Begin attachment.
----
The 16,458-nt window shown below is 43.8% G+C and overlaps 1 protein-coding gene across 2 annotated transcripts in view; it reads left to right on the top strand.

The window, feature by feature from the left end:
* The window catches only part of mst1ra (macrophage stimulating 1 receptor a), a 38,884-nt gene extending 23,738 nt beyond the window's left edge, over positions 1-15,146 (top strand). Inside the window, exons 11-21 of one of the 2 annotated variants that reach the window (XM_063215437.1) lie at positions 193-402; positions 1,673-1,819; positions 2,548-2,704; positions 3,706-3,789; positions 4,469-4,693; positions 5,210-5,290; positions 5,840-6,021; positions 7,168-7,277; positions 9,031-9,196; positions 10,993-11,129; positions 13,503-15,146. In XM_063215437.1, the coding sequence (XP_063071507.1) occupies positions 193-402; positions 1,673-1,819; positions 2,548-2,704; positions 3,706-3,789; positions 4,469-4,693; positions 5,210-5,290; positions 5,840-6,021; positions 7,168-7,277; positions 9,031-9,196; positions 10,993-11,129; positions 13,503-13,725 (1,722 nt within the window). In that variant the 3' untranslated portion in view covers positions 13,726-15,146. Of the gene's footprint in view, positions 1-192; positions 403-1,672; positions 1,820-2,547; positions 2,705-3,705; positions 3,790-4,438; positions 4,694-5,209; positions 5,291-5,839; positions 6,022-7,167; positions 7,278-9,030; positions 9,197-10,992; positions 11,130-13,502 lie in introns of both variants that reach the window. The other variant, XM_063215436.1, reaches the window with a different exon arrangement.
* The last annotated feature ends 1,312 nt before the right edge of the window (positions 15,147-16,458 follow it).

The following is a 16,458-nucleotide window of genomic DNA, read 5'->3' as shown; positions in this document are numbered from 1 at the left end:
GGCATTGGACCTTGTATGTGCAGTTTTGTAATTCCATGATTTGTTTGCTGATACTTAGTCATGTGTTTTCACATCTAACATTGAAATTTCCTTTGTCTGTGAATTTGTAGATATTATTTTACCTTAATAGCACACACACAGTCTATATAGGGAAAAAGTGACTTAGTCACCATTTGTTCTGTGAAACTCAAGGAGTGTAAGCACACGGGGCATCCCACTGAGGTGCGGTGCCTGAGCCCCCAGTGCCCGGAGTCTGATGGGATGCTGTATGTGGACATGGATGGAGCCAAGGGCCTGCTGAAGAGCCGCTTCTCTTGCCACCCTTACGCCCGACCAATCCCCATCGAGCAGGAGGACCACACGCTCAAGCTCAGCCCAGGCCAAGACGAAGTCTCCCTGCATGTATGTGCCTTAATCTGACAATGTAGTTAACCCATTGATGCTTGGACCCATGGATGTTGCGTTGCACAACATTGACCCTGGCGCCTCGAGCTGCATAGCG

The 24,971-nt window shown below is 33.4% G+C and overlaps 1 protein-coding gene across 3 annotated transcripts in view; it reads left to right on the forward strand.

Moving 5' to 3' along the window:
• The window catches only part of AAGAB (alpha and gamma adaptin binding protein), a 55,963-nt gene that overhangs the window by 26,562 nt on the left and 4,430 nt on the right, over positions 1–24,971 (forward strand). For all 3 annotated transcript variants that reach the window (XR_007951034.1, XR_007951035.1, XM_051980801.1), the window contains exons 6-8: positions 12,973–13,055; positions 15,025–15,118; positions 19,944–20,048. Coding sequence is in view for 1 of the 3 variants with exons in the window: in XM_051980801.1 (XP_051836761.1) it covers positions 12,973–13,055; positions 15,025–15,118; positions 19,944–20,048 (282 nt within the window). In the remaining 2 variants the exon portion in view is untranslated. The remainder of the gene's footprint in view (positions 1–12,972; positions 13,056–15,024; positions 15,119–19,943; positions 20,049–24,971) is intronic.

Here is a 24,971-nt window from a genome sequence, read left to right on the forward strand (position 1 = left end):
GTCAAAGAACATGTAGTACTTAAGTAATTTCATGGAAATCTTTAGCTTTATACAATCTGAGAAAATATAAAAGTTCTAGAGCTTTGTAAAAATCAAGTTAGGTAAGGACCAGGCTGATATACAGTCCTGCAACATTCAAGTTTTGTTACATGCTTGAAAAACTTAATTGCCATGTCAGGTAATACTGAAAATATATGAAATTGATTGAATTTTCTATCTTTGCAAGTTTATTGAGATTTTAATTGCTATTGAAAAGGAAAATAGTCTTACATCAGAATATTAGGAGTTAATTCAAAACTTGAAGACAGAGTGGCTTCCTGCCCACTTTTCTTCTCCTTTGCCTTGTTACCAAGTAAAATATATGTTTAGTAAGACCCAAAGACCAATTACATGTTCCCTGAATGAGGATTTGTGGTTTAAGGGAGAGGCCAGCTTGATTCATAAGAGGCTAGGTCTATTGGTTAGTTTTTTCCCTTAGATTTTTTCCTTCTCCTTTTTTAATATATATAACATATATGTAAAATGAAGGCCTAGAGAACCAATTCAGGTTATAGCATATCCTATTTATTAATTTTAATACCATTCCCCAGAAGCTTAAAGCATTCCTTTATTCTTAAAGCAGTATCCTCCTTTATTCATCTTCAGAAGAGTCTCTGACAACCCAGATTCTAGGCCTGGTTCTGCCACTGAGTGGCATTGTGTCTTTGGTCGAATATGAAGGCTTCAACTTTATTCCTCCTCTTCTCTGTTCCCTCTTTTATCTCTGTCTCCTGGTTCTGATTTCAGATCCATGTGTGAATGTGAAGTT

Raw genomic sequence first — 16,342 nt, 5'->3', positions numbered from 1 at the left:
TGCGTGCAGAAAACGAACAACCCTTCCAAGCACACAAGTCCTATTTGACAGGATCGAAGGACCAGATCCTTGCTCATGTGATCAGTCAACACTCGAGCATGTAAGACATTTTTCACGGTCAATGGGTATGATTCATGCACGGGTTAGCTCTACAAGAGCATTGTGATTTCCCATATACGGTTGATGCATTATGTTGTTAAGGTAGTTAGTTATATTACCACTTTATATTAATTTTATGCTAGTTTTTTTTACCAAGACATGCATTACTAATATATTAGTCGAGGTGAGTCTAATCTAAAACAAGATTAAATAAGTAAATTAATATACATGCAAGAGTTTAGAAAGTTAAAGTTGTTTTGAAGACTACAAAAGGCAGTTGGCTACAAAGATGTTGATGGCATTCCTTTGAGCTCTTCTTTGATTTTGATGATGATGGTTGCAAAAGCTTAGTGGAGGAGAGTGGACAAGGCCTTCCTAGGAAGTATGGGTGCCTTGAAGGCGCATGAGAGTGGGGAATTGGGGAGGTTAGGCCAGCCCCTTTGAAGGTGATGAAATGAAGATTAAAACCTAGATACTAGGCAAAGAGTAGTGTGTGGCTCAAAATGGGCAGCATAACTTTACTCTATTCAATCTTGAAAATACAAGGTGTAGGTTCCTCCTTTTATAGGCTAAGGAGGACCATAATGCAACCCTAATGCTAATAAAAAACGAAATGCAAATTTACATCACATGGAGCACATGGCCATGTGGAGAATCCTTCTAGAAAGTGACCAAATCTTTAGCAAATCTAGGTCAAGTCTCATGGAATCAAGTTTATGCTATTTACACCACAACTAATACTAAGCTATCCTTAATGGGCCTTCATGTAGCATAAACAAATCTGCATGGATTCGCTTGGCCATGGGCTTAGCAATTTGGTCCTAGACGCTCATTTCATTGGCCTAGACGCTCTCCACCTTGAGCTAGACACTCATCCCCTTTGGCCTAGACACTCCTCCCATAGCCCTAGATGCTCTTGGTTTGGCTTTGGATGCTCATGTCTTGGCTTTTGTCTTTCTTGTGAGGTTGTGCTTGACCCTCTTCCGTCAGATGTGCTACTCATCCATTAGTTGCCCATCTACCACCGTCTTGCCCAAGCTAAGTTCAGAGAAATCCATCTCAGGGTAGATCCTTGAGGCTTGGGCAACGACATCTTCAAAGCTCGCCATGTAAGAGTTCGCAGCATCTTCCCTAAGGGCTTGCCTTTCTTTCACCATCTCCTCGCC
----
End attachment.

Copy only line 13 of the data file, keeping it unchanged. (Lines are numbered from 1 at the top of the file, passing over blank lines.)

TGCGTGCAGAAAACGAACAACCCTTCCAAGCACACAAGTCCTATTTGACAGGATCGAAGGACCAGATCCTTGCTCATGTGATCAGTCAACACTCGAGCATGTAAGACATTTTTCACGGTCAATGGGTATGATTCATGCACGGGTTAGCTCTACAAGAGCATTGTGATTTCCCATATACGGTTGATGCATTATGTTGTTAAGGTAGTTAGTTATATTACCACTTTATATTAATTTTATGCTAGTTTTTTTTACCAAGACATGCATTACTAATATATTAGTCGAGGTGAGTCTAATCTAAAACAAGATTAAATAAGTAAATTAATATACATGCAAGAGTTTAGAAAGTTAAAGTTGTTTTGAAGACTACAAAAGGCAGTTGGCTACAAAGATGTTGATGGCATTCCTTTGAGCTCTTCTTTGATTTTGATGATGATGGTTGCAAAAGCTTAGTGGAGGAGAGTGGACAAGGCCTTCCTAGGAAGTATGGGTGCCTTGAAGGCGCATGAGAGTGGGGAATTGGGGAGGTTAGGCCAGCCCCTTTGAAGGTGATGAAATGAAGATTAAAACCTAGATACTAGGCAAAGAGTAGTGTGTGGCTCAAAATGGGCAGCATAACTTTACTCTATTCAATCTTGAAAATACAAGGTGTAGGTTCCTCCTTTTATAGGCTAAGGAGGACCATAATGCAACCCTAATGCTAATAAAAAACGAAATGCAAATTTACATCACATGGAGCACATGGCCATGTGGAGAATCCTTCTAGAAAGTGACCAAATCTTTAGCAAATCTAGGTCAAGTCTCATGGAATCAAGTTTATGCTATTTACACCACAACTAATACTAAGCTATCCTTAATGGGCCTTCATGTAGCATAAACAAATCTGCATGGATTCGCTTGGCCATGGGCTTAGCAATTTGGTCCTAGACGCTCATTTCATTGGCCTAGACGCTCTCCACCTTGAGCTAGACACTCATCCCCTTTGGCCTAGACACTCCTCCCATAGCCCTAGATGCTCTTGGTTTGGCTTTGGATGCTCATGTCTTGGCTTTTGTCTTTCTTGTGAGGTTGTGCTTGACCCTCTTCCGTCAGATGTGCTACTCATCCATTAGTTGCCCATCTACCACCGTCTTGCCCAAGCTAAGTTCAGAGAAATCCATCTCAGGGTAGATCCTTGAGGCTTGGGCAACGACATCTTCAAAGCTCGCCATGTAAGAGTTCGCAGCATCTTCCCTAAGGGCTTGCCTTTCTTTCACCATCTCCTCGCC